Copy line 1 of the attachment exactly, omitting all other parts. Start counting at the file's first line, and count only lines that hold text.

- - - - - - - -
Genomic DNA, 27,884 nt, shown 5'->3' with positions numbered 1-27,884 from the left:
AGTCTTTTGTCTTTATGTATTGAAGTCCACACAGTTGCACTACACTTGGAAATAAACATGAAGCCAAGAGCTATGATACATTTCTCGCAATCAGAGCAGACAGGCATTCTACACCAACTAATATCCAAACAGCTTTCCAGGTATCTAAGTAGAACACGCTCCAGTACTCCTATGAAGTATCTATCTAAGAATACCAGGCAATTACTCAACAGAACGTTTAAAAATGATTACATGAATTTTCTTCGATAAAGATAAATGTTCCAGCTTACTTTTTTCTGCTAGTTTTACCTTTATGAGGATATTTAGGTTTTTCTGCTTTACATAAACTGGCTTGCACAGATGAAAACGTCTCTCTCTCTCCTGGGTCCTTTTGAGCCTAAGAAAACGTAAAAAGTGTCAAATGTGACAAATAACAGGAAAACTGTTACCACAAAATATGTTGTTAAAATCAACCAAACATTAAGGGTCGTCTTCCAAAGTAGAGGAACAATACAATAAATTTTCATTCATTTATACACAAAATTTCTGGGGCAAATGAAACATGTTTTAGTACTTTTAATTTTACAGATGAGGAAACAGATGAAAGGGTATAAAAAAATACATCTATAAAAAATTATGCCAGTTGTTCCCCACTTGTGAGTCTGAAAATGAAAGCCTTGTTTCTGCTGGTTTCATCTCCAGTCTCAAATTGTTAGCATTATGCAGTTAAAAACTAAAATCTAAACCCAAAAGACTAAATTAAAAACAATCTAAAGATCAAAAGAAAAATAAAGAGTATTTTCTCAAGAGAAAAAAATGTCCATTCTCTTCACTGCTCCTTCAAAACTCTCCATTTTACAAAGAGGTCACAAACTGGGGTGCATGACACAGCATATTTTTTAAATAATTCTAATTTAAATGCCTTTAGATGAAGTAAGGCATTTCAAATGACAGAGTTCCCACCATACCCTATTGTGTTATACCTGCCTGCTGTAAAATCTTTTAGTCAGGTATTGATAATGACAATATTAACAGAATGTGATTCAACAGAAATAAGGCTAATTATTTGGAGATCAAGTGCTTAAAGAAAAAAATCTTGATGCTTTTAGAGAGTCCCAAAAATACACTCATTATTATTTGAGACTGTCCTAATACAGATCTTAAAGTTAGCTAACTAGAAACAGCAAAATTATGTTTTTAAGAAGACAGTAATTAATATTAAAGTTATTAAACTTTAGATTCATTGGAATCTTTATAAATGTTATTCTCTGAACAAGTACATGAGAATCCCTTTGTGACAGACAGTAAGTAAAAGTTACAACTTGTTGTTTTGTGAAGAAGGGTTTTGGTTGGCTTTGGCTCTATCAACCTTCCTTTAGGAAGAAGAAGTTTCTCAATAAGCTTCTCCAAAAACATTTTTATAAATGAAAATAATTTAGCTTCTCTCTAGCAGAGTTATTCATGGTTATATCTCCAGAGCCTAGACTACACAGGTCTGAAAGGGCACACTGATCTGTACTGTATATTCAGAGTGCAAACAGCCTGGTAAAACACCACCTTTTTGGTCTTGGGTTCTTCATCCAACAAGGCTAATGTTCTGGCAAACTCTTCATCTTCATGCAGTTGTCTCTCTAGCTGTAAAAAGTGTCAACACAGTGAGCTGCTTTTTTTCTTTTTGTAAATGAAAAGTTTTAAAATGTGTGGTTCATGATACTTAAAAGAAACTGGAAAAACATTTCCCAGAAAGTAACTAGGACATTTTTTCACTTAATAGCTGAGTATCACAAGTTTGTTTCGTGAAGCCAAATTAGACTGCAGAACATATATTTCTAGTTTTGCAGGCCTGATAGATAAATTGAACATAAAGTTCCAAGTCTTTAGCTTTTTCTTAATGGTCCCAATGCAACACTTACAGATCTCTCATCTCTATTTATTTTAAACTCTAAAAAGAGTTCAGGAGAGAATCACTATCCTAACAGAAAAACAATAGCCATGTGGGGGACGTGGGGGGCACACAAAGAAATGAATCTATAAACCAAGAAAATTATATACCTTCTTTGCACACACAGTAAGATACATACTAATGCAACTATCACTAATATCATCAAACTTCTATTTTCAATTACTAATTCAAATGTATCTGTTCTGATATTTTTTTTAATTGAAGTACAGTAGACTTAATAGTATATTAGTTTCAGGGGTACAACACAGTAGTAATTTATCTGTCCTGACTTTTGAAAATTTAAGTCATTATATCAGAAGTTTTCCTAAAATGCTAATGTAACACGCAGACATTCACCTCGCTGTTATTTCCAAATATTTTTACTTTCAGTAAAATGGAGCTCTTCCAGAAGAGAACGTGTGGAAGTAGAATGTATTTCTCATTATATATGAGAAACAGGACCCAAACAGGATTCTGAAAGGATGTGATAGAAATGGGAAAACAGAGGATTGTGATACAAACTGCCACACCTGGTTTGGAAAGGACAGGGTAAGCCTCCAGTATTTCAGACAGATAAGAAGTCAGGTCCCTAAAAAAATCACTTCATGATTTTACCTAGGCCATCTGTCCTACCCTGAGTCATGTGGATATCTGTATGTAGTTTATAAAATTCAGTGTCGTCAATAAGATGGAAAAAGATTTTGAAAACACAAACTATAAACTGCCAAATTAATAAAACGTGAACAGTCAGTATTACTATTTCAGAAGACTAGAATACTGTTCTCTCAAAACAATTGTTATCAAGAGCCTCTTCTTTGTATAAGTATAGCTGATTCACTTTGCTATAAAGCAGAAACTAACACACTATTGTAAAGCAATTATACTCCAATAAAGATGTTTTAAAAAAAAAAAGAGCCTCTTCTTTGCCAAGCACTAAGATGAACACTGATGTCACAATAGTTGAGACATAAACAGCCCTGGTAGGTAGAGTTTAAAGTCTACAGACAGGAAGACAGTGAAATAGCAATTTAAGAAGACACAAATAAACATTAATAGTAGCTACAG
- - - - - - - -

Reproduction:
Genomic DNA, 27,884 nt, shown 5'->3' with positions numbered 1-27,884 from the left: